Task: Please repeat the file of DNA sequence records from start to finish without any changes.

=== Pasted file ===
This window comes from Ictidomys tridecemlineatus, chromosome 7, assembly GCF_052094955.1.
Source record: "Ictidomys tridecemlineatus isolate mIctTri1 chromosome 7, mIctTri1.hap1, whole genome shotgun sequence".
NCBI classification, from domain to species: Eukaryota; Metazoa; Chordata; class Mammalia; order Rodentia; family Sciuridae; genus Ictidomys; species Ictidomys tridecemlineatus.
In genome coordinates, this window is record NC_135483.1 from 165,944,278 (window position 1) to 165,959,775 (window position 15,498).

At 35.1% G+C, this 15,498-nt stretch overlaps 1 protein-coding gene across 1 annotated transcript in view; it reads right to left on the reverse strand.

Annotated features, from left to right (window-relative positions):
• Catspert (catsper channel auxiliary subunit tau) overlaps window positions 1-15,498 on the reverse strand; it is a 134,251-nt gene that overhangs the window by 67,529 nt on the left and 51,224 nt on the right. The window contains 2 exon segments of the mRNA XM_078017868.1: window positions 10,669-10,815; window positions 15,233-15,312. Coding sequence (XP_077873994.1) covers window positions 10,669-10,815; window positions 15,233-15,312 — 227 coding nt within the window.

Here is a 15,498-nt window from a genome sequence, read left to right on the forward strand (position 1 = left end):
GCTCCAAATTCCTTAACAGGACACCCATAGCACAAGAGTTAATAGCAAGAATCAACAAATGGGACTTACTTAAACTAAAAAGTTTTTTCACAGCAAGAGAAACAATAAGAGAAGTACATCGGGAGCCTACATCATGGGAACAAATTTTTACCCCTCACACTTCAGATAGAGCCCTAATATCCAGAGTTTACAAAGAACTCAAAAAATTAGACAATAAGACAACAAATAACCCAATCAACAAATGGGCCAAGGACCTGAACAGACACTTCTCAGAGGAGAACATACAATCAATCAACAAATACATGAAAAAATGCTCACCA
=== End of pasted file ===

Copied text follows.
This window comes from Ictidomys tridecemlineatus, chromosome 7, assembly GCF_052094955.1.
Source record: "Ictidomys tridecemlineatus isolate mIctTri1 chromosome 7, mIctTri1.hap1, whole genome shotgun sequence".
NCBI classification, from domain to species: Eukaryota; Metazoa; Chordata; class Mammalia; order Rodentia; family Sciuridae; genus Ictidomys; species Ictidomys tridecemlineatus.
In genome coordinates, this window is record NC_135483.1 from 165,944,278 (window position 1) to 165,959,775 (window position 15,498).

At 35.1% G+C, this 15,498-nt stretch overlaps 1 protein-coding gene across 1 annotated transcript in view; it reads right to left on the reverse strand.

Annotated features, from left to right (window-relative positions):
• Catspert (catsper channel auxiliary subunit tau) overlaps window positions 1-15,498 on the reverse strand; it is a 134,251-nt gene that overhangs the window by 67,529 nt on the left and 51,224 nt on the right. The window contains 2 exon segments of the mRNA XM_078017868.1: window positions 10,669-10,815; window positions 15,233-15,312. Coding sequence (XP_077873994.1) covers window positions 10,669-10,815; window positions 15,233-15,312 — 227 coding nt within the window.

Here is a 15,498-nt window from a genome sequence, read left to right on the forward strand (position 1 = left end):
GCTCCAAATTCCTTAACAGGACACCCATAGCACAAGAGTTAATAGCAAGAATCAACAAATGGGACTTACTTAAACTAAAAAGTTTTTTCACAGCAAGAGAAACAATAAGAGAAGTACATCGGGAGCCTACATCATGGGAACAAATTTTTACCCCTCACACTTCAGATAGAGCCCTAATATCCAGAGTTTACAAAGAACTCAAAAAATTAGACAATAAGACAACAAATAACCCAATCAACAAATGGGCCAAGGACCTGAACAGACACTTCTCAGAGGAGAACATACAATCAATCAACAAATACATGAAAAAATGCTCACCA